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In Appreciation: Morgan Spurlock

Morgan Spurlock, a documentary filmmaker who gained fame with his Oscar-nominated 2004 film “Super Size Me,” which followed him as he ate nothing but McDonald’s for 30 days — but later stepped back from the public eye after admitting to sexual misconduct — died on Thursday in New York City. He was 53.

His brother Craig Spurlock said the cause was complications of cancer.

A self-described attention hound with a keen eye for the absurd, Mr. Spurlock was a playwright and television producer when he rocketed to global attention with “Super Size Me,” an early entry into the genre of gonzo participatory filmmaking that borrowed heavily from the confrontational style of Michael Moore and the up-close-and-personal influences of reality TV, which was then just emerging as a genre.

The film’s approach was straightforward: Mr. Spurlock would eat nothing but McDonald’s food for a month, and if a server at the restaurant offered to “supersize” the meal — that is, to give him the largest portion available for each item — he would accept.

The movie then follows Mr. Spurlock and his ever-patient girlfriend through his 30-day odyssey, splicing in interviews with health experts and visits to his increasingly disturbed physician. At the end of the month, he was 25 pounds heavier, depressed, puffy-faced and experiencing liver dysfunction.

The film, which debuted at the Sundance Film Festival, grossed over $22 million, made Mr. Spurlock a household name, earned him an Academy Award nomination for best documentary and helped spur a sweeping backlash against the fast-food industry — though only temporarily; today, McDonald’s has 42,000 locations worldwide, its stock is near an all-time high, and 36 percent of Americans eat fast food on any given day.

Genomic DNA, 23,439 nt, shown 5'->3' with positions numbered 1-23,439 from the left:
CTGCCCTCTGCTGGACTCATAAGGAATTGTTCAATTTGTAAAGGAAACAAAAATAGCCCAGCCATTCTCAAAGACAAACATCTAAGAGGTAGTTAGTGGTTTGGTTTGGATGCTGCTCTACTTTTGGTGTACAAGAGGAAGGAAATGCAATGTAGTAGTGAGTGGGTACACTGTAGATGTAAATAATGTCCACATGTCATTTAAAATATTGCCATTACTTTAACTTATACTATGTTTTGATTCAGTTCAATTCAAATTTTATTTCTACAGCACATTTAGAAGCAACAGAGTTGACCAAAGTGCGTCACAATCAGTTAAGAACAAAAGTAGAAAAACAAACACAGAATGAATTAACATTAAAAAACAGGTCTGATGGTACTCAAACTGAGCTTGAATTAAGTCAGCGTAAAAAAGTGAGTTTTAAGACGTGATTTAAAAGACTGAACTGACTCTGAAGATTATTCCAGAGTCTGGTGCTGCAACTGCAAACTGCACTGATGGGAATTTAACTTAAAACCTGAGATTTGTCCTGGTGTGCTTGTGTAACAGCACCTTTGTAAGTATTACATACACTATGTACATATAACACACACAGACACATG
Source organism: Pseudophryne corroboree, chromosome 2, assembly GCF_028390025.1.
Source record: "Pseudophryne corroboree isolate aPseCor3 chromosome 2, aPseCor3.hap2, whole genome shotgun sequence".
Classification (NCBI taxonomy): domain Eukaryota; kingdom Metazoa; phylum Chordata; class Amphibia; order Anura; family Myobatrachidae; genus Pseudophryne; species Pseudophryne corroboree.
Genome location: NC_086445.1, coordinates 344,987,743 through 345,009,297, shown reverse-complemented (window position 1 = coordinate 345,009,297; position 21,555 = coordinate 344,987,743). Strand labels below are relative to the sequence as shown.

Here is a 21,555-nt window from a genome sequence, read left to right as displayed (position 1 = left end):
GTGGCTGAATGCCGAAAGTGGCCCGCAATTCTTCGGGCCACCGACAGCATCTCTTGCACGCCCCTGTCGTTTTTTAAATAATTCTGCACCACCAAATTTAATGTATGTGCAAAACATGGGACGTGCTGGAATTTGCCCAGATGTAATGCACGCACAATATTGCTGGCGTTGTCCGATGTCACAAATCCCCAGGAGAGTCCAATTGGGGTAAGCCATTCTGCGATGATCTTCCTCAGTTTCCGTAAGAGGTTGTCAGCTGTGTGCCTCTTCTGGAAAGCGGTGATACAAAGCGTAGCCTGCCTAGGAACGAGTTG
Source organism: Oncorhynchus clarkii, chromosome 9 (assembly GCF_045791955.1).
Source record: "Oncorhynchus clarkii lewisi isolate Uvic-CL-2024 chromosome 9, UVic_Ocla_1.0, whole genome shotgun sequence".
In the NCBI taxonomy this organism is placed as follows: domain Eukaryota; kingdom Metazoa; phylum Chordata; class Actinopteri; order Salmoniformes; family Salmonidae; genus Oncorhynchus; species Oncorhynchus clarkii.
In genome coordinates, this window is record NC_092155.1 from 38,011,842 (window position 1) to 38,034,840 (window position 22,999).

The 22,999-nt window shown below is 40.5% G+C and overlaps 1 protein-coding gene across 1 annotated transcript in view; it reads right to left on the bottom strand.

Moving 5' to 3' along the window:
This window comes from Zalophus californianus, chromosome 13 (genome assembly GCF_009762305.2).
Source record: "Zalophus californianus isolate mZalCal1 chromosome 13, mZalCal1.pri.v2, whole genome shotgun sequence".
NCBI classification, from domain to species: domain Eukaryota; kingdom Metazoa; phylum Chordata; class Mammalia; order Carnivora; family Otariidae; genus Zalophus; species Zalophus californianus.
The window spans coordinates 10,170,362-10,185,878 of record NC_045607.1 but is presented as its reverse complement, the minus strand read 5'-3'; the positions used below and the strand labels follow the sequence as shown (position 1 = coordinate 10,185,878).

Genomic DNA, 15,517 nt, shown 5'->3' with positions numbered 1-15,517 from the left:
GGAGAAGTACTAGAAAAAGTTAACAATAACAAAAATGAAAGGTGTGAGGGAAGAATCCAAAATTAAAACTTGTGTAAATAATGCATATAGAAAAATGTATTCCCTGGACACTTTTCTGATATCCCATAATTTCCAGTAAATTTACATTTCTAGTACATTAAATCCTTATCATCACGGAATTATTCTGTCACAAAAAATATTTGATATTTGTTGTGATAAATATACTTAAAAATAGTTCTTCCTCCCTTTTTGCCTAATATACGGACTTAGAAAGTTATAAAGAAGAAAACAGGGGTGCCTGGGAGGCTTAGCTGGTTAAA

“Super Size Me” grossed over $22 million, made Mr. Spurlock a household name and helped spur a sweeping backlash against the fast-food industry.

“His movie,” the critic A.O. Scott wrote in The New York Times, “goes down easy and takes a while to digest, but its message is certainly worth the loss of your appetite.”

The film became a touchstone in American culture. By making himself a part of the story, Mr. Spurlock could be considered a forerunner of TikTok influencers and citizen-journalist YouTubers.

And even after the backlash against fast food subsided, “Super Size Me” remained a staple in high school health classes and a reference point for taking personal responsibility for one’s own diet.

But the film also came in for subsequent criticism. Some people pointed out that Mr. Spurlock refused to release the daily logs tracking his food intake. Health researchers were unable to replicate his results in controlled studies.

And in 2017, he admitted that he had not been sober for more than a week at a time in 30 years — meaning that, in addition to his “McDonald’s only” diet, he was drinking, a fact that he concealed from his doctors and the audience, and that most likely skewed his results.

The admission came in a statement in which he also revealed multiple incidents of sexual misconduct, including an encounter in college that he described as rape, as well as repeated infidelity and the sexual harassment of an assistant at his production company, Warrior Poets.

The statement, which Mr. Spurlock posted on Twitter in 2017, came as he was gearing up for the release of a sequel to the film, “Super Size Me 2: Holy Chicken!” on YouTube Red.

He stepped down from his production company, and YouTube dropped the film; it was instead released in 2019 by Samuel Goldwyn Films.

Morgan Valentine Spurlock was born on Nov. 7, 1970, in Parkersburg, W.Va., and grew up in Beckley, W.Va. His father, Ben, owned and operated an auto-repair shop, and his mother, Phyllis (Valentine) Spurlock, was a junior high school and high school guidance counselor.

He later said he grew up as a fan of 1970s and ’80s British comedies like “Monty Python’s Flying Circus” and “Blackadder.”